K. JAVEED NAYEEM writes: At the top of the supplement meant for little children in this morning’s paper, I saw a quote by the poet William Blake that says, “A fool sees not the same tree that a wise man sees.”
I could not help feeling how intensely true it is.
We see nature all around us and yet it is only a microscopic few of us who ponder over and try to understand what we see. There are dozens of trees, birds, animals, spiders and bees all around us but we hardly wonder over what roles they play in our lives.
It may seem like an overstatement but it is indeed true that there may not be more than a dozen school children in our city—or any City—who can correctly identify and tell us something about a dozen of our commonest butterflies that frequent our gardens and parks.
While most of the voluminous and often very drab textbooks that our youngsters lug around and study rather painfully, contain much pure science, it is sad that they have very little content that helps them to connect it to their daily lives meaningfully. The subject of studying our natural environment that surrounds us throughout our lives has been largely ignored in our school curriculum.
Right from their most formative years in school till they become fully integrated with and absorbed into the daily grind of their professional lives, most of our children never get a chance to develop an interest, let alone an insight, into nature.
It is a sad state of affairs today that many of our “toppers” who make our school and college managements and their parents proud do not have the slightest bit of essential general knowledge that many of their ‘not so bright’ class mates may have.
Another painful discovery that I have made is that in their enforced race to stay ahead of others, most of our brightest youngsters end up looking so dull and worn out, having missed out on all the extracurricular and leisure activities that they should have enjoyed to ensure overall development of their personalities.
Most of our schools, even the ones which call themselves elite and charge hefty fees, never have any provision to encourage activities like bird-watching, amateur astronomy, trekking and camping which are the ones that stimulate a sense of wonder and awareness in our youngsters.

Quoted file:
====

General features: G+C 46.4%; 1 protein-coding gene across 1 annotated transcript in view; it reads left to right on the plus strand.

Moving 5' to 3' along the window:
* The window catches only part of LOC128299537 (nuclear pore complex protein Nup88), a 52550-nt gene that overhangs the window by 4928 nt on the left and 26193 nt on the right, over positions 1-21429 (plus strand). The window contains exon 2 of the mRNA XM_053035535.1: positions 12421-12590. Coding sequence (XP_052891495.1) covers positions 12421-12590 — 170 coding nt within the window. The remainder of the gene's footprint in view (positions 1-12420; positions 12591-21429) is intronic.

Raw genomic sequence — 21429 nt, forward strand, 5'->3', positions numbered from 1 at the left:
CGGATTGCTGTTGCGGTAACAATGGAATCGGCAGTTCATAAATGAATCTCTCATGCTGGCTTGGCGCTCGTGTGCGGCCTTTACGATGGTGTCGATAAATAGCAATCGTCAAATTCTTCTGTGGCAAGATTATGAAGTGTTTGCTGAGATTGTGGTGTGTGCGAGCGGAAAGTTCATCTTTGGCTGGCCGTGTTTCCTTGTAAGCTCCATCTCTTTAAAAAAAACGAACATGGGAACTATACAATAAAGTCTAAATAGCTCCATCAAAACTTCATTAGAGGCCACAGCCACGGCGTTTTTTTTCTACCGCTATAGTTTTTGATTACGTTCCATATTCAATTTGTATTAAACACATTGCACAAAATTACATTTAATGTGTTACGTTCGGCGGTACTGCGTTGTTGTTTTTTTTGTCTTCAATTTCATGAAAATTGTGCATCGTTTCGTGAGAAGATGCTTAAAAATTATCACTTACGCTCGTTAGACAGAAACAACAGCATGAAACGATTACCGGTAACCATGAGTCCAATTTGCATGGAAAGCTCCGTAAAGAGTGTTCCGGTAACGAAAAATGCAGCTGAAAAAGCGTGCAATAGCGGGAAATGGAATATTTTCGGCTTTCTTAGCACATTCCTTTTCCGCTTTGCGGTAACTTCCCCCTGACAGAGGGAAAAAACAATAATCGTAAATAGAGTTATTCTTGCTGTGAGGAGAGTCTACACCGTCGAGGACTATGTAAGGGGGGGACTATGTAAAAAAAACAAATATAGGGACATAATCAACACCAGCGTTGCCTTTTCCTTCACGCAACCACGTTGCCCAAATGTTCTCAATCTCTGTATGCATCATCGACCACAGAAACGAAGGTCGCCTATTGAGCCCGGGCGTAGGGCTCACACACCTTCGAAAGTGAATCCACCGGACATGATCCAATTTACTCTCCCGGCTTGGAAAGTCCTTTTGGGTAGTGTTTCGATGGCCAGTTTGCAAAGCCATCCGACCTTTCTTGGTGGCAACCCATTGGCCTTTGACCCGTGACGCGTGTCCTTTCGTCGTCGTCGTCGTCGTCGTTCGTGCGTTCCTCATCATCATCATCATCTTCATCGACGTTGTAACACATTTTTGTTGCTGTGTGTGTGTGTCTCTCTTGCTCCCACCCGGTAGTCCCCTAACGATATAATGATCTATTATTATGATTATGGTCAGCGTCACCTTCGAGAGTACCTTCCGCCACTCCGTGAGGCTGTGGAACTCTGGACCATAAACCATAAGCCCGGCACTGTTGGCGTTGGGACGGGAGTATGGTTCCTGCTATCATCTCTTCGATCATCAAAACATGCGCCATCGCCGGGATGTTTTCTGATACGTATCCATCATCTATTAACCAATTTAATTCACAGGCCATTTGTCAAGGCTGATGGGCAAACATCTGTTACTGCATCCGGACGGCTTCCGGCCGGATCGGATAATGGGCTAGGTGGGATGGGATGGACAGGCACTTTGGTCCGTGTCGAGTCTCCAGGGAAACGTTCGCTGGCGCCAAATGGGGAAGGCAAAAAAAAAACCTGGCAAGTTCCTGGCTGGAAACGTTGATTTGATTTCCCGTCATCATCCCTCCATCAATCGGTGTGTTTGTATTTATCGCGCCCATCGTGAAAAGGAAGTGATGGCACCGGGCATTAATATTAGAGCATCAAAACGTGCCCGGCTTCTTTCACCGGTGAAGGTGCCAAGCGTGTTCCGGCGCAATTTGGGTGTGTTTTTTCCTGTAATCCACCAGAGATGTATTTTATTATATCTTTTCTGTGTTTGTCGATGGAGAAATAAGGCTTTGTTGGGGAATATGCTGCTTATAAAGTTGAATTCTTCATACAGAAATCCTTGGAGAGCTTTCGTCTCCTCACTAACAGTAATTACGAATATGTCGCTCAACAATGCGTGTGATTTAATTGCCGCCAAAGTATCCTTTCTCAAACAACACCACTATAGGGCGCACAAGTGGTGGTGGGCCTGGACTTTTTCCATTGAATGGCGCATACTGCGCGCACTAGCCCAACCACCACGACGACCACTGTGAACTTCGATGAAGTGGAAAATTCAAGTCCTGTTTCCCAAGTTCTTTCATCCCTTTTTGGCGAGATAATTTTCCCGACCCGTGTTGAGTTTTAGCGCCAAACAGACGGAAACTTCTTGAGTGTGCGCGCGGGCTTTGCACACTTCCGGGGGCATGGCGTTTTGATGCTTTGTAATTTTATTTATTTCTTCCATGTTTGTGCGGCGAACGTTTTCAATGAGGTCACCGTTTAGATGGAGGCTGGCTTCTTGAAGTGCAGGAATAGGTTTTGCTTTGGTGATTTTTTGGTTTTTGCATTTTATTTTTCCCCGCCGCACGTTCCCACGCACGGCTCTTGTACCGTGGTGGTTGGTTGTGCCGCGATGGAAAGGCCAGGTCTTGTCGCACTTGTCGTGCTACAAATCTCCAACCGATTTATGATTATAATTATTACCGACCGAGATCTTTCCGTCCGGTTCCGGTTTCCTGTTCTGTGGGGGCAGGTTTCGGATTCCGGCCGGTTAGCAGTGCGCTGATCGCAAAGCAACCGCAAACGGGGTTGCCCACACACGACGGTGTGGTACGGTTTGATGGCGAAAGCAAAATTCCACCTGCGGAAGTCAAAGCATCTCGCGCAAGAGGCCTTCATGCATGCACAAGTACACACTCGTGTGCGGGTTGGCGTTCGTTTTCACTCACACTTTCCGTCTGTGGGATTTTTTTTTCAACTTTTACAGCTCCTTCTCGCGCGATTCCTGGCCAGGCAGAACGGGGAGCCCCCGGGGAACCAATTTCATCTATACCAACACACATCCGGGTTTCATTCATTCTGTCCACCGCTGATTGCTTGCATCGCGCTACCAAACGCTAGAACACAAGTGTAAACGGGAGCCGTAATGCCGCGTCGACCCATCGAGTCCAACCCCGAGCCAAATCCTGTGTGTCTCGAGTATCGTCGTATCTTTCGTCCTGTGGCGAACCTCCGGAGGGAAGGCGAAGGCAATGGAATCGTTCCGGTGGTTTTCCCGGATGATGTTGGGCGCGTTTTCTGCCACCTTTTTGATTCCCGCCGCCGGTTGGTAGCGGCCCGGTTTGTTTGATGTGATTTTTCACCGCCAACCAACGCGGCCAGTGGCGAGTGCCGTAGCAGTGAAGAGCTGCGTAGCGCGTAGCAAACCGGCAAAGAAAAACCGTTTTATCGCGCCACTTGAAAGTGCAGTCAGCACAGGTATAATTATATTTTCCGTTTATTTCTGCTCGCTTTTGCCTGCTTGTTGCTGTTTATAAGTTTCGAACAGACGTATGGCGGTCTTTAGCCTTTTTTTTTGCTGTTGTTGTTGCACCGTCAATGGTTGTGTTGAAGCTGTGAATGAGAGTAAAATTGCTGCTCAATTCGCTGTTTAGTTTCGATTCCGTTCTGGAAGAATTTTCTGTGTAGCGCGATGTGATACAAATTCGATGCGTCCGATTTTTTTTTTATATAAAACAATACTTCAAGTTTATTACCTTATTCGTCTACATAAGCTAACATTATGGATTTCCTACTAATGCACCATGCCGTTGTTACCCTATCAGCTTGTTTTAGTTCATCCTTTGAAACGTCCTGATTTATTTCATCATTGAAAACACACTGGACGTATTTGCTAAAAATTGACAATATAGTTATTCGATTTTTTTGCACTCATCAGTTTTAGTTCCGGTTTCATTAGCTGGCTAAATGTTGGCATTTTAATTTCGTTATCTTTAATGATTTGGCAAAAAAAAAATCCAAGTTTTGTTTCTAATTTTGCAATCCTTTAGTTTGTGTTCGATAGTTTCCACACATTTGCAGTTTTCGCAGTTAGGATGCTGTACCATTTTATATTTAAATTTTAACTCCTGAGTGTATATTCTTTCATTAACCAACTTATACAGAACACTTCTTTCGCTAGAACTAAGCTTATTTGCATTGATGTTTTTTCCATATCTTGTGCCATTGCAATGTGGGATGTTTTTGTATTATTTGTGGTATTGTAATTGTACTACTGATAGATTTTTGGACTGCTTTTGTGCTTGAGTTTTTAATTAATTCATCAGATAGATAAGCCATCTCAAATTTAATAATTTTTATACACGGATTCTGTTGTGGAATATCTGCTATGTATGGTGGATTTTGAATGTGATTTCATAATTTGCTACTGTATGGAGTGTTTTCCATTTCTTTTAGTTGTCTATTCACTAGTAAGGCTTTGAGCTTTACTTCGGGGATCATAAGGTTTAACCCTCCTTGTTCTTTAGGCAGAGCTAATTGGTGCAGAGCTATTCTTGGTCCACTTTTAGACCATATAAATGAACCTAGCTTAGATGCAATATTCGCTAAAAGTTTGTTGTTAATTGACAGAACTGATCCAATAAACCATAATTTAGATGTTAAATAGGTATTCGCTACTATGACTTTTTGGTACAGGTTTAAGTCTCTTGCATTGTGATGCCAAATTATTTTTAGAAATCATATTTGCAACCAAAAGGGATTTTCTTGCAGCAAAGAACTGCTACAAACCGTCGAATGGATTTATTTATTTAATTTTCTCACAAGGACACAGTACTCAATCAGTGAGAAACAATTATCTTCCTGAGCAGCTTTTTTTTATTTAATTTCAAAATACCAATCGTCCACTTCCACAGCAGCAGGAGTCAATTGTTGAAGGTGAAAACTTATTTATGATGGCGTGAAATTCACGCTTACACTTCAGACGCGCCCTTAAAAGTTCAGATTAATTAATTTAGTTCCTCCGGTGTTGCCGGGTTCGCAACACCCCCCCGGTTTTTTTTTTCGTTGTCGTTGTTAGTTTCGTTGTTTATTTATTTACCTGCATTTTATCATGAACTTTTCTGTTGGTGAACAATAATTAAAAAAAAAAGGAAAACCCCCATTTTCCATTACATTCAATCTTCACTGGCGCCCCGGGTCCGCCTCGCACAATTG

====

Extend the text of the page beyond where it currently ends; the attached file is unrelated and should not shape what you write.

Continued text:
It is perhaps an unusual coincidence that I have been spending the last two weekends in the lap of nature at two of the wildlife sanctuaries near our City as I often do and have been during the weekdays reading two very interesting books that deal a lot with nature.
The first book which I am actually re-reading as it is immensely readable is Down Memory Lane, the autobiography of our former minister and parliamentarian M.Y. Ghorpade whom most people with any interest in nature know better as an accomplished wildlife photographer and naturalist than as a capable politician.
The book describes the natural richness of Sandur, his home town in present day Bellary district and how it was by itself a pristine micro-ecosystem that is now being ravaged by our senseless exploitation of its mineral wealth. The book also throws much light on the rich wildlife in the area and the sense of values and virtues that prevailed in our society even in the not very distant past.
The second is a recently published book called The sprint of the Blackbuck by S. Theodore Baskaran which is actually a collection of the most readable essays picked up from Blackbuck, the official journal of the Madras Naturalists’ Society which has been published to mark the completion of 25 years of its existence.
It is a beautiful account of our varied fauna and flora with particular reference to South India with many anecdotes included which make it interesting even to youngsters.
The book effectively destroys many firmly ingrained myths about our “most dangerous” animals and throws much light on their role in maintaining the delicate ecological balance in our immediate environment. It begins with an introduction which recounts how the MNS with its 180 permanent members was able to help establish nature clubs in about 300 schools in Madras.
I feel that clubs like these must be made a mandatory requirement in all our schools to get children interested in ecology and natural history which will eventually make them better citizens with a heightened interest in conservation issues.
It will cost us next to nothing beyond a few teachers with the right kind of motivation and commitment. But the dividends are bound to be very rich as we would be awakening the sense of awe in our children when it is most likely to latch on and stay for the rest of their lives.
The move would be so welcome that I am sure sponsorship will flow generously if schools approach business houses and philanthropists with their proposals.
(K. Javeed Nayeem is a practising physician who writes a weekly column in Star of Mysore, where this piece originally appeared)
Photograph: Karnataka Photo News